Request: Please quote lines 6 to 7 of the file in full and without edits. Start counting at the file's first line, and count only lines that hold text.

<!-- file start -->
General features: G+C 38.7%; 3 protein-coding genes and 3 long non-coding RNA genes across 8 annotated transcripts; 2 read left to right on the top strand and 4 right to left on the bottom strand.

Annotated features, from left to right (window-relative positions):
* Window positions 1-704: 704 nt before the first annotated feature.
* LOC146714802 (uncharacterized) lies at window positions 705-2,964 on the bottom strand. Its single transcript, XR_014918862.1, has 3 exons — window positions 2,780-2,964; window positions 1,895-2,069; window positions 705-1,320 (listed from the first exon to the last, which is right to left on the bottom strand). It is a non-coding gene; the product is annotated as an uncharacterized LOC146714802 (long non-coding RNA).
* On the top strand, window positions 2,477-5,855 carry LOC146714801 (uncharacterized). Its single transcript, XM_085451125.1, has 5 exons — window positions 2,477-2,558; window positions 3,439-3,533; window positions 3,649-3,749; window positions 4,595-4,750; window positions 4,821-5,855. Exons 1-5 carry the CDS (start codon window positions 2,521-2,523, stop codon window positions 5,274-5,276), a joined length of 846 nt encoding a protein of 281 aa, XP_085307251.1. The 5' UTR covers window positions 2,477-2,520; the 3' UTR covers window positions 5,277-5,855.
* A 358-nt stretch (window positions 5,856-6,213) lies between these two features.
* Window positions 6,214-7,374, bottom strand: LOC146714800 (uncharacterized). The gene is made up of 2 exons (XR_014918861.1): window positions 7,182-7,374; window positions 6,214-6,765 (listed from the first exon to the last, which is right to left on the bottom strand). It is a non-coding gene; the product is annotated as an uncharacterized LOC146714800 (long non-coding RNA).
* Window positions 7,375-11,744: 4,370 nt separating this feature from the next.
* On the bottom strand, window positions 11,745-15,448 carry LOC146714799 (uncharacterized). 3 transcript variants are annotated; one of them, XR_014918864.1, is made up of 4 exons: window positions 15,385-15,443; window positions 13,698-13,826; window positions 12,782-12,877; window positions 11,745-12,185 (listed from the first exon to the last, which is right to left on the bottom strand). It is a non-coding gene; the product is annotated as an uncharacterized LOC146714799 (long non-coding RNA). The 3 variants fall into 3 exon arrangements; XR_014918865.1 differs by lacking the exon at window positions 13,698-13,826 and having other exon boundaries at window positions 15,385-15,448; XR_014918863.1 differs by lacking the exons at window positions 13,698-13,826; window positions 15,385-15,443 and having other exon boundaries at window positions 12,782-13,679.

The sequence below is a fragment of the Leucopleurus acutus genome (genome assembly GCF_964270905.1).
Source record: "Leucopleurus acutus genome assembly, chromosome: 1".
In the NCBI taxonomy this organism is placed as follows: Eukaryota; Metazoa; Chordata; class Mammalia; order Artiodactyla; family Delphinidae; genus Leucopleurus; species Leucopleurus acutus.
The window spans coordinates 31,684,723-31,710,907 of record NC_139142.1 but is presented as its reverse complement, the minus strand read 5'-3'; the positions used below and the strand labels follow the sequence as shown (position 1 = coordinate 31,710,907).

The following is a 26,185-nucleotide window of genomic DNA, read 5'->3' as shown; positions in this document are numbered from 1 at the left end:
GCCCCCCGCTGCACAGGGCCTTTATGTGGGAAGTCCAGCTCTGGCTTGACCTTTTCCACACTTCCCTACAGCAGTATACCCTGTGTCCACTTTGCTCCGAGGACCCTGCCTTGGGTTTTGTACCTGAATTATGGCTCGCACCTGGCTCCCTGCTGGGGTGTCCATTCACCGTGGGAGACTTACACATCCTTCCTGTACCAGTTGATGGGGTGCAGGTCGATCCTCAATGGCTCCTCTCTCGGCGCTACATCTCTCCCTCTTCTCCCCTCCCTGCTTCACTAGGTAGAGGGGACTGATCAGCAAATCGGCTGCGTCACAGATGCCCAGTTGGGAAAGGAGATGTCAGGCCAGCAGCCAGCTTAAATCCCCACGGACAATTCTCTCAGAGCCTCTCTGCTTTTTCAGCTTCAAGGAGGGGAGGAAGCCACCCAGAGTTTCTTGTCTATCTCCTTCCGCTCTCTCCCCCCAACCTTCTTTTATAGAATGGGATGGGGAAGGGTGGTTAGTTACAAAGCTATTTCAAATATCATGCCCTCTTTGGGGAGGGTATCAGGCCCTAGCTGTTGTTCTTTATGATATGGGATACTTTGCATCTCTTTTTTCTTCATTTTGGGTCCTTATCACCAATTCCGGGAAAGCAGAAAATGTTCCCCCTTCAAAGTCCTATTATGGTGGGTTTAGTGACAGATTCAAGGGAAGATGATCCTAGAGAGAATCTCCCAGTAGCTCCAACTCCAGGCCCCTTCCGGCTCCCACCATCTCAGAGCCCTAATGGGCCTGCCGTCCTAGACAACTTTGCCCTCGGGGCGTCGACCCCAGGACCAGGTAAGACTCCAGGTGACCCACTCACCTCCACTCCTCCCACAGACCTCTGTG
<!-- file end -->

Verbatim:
* A 358-nt stretch (window positions 5,856-6,213) lies between these two features.
* Window positions 6,214-7,374, bottom strand: LOC146714800 (uncharacterized). The gene is made up of 2 exons (XR_014918861.1): window positions 7,182-7,374; window positions 6,214-6,765 (listed from the first exon to the last, which is right to left on the bottom strand). It is a non-coding gene; the product is annotated as an uncharacterized LOC146714800 (long non-coding RNA).